It takes every person doing their part if we are going to change the damage we are doing to this earth. You may or may not care about butterflies like we do, but I’m sure you care about your future food sources. No pollinators means no food production, and we all need to be concerned about food for future generations.

What have you done or are you thinking of doing to provide a helping hand to nature? Let’s get out there and change the future of the world TOGETHER! Yippee!  

Don’t forget to pin for later

Butterflies NEED You! Be a Butterfly Hero!

Kids love to learn from nature and praying mantis are a fascinating part of the natural world. Kids learn many things by studying these interesting creatures.

Praying Mantis Facts for Kids

Kids love to learn from nature and praying mantis are ...
Read More
Want a great recipe for a cake that you don’t see every day that’s both delicious and beautiful? Check out this honey lavender cake with lemon glaze.

Honey Lavender Cake with Lemon

Want a great recipe for a cake that you don’t ...
Read More
Growing nasturtiums gives you beauty, draws pollinators, are even attract garden pests away from your vegetable plants in the garden.

Growing Nasturtiums

Growing nasturtiums gives you beauty, draws pollinators, are even attract ...
Read More
Peaches are one of the best rewards of summer, but if you grow a peach tree, you tend to get a ton of excess peaches all at once.

Using Excess Peaches from the Garden

Peaches are one of the best rewards of summer, but ...
Read More

16 comments

  1. Two weeks ago, I ordered a butterfly life cycle habitat. We watched our caterpillars form chrysalises. Over the weekend, we watched one butterfly emerge. Today, just this morning, we’ve watched two more emerge. We will feed them and watch them for a couple of days and then release them. Maybe we’ll work on our own butterfly garden over the next few weeks. Thank for lots of great information Christina!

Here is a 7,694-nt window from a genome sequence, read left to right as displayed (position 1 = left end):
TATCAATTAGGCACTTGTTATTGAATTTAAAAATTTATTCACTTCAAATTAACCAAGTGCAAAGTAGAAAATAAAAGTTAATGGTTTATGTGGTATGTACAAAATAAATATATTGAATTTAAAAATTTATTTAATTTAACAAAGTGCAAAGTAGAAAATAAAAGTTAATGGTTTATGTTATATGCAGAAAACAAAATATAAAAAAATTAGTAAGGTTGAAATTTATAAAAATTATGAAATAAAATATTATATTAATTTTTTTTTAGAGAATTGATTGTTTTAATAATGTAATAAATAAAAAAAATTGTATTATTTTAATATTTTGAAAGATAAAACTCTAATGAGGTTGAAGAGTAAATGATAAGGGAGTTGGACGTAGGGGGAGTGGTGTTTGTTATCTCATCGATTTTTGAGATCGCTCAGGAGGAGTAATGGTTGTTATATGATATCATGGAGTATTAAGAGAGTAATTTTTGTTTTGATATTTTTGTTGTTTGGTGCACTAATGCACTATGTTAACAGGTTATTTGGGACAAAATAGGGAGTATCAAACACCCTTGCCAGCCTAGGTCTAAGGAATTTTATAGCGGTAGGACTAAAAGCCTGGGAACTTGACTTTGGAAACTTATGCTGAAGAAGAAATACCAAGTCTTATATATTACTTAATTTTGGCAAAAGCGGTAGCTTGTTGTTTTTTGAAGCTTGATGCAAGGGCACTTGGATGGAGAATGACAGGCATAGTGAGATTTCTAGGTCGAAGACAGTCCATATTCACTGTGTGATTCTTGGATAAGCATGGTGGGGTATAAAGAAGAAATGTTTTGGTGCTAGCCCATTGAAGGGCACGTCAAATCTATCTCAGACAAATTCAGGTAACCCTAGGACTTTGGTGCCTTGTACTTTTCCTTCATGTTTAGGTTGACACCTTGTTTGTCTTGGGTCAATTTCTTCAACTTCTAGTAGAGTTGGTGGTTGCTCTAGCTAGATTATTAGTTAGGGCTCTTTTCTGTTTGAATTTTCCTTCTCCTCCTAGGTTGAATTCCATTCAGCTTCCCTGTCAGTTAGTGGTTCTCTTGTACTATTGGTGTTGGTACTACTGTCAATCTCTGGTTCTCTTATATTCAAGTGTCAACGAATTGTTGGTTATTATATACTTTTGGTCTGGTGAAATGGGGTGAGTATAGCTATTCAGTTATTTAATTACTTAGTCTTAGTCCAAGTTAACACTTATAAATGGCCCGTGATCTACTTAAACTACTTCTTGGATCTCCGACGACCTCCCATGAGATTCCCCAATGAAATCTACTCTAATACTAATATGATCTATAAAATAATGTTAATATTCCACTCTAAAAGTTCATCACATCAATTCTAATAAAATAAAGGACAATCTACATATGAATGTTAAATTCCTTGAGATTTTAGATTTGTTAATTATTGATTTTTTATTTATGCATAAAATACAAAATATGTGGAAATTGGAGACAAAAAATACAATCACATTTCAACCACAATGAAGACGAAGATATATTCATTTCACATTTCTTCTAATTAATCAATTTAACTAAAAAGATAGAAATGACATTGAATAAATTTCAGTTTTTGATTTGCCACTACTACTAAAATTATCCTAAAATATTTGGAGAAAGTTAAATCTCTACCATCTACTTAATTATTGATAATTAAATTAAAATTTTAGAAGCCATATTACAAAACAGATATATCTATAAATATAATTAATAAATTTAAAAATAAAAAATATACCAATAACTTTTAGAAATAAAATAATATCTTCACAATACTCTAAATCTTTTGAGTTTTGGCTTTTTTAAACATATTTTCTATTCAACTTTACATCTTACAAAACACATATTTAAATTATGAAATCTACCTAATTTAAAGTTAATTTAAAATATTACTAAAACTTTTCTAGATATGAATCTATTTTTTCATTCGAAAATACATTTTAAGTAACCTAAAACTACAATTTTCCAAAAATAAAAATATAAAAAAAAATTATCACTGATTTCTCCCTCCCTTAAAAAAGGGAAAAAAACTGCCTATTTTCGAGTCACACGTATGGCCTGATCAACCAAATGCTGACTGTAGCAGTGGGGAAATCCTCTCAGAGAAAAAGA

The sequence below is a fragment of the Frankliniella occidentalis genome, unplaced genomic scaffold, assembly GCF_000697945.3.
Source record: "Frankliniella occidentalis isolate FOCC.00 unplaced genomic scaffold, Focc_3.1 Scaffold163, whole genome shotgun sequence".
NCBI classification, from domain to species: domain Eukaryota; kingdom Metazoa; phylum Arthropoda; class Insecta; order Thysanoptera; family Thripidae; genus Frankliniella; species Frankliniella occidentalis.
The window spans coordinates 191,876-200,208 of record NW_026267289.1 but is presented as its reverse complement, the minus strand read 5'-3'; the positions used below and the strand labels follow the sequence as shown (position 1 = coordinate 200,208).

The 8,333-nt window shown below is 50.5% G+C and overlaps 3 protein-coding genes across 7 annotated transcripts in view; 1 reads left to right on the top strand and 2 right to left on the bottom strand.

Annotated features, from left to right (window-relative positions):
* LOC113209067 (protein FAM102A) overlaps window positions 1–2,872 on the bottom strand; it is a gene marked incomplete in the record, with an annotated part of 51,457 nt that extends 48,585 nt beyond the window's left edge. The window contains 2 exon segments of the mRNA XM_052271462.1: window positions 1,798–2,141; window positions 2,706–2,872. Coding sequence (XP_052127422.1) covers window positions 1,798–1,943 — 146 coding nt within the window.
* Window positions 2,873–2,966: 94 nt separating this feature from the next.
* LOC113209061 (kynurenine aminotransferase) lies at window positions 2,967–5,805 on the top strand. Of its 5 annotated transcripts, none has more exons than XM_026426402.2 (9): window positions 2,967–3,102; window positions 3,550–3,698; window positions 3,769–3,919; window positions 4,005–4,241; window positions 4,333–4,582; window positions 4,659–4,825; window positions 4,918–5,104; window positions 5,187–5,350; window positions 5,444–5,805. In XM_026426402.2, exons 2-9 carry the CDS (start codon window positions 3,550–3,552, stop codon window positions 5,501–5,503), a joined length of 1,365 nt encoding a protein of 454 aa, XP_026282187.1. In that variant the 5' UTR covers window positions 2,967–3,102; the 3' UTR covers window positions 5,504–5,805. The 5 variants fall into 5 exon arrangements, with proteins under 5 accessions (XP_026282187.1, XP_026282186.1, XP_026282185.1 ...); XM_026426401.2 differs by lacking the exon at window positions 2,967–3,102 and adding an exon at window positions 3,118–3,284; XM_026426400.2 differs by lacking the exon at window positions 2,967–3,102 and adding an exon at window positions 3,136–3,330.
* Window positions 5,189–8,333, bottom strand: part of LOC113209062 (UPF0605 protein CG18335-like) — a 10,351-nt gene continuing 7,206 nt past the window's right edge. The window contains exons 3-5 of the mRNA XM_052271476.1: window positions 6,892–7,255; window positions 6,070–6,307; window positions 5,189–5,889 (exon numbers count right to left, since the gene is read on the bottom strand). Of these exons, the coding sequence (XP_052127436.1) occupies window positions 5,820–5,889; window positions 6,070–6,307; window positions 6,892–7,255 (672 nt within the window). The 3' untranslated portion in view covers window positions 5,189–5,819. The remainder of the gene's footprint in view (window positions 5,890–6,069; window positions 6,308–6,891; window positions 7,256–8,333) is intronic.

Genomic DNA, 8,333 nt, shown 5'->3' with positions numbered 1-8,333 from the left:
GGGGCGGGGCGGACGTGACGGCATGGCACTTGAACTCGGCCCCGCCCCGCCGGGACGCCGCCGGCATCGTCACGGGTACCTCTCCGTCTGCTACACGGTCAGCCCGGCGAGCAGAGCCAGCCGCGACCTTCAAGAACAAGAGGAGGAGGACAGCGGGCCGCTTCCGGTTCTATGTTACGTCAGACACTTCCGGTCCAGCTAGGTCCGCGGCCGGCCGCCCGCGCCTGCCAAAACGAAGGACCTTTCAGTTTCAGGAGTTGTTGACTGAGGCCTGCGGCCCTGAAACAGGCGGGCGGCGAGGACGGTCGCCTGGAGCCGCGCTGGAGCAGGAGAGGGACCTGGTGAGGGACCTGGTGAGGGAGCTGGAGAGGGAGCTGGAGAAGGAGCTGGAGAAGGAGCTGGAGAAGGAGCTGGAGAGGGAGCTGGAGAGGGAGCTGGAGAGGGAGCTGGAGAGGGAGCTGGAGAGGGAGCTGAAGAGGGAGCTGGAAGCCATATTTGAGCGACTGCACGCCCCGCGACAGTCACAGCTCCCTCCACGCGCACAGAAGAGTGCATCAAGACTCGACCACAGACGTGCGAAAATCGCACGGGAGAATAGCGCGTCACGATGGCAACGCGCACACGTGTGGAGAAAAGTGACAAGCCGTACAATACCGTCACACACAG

• That’s awesome, my kids have always loved that. I loved when i learned how to attract them with fennel to make our own (so i could save money) but even though we’ve done it every year for at least 15 years, it’s still super exciting every time. Thanks for checking this out, enjoy your butterflies!

  2. Mike the Gardener says:

    My kids’ school does a lot with the “butterfly movement”. Each grade and each class within each grade starts a caterpillar farm. I believe they are all monarchs but don’t quote me on that. When the caterpillars change into butterflies the students then go out in the field and release them.

    The kids seem to enjoy it.

  3. Makeda says:

    I really enjoyed reading this post. I found all of the facts very interesting. I think my kids would enjoy doing this.

  4. It’s so heartbreaking the way we are destroying our earth- thank you for sharing this!

  5. Katerina says:

    I always say that eventually nature will get its revenge on us and it will be catastrophic! I love butterflies!

  6. Diane says:

    This is such a great post on an INCREDIBLY important topic. No better way to educate children than to help them become part of the solution. Great Job!

  7. What an interesting read. I had no idea that the monarch population had declined so drastically! How very sad!!

  8. We love butterflies, thanks for all the helpful tips!

Leave a Reply

Your email address will not be published. Required fields are marked *

This site uses Akismet to reduce spam. Learn how your comment data is processed.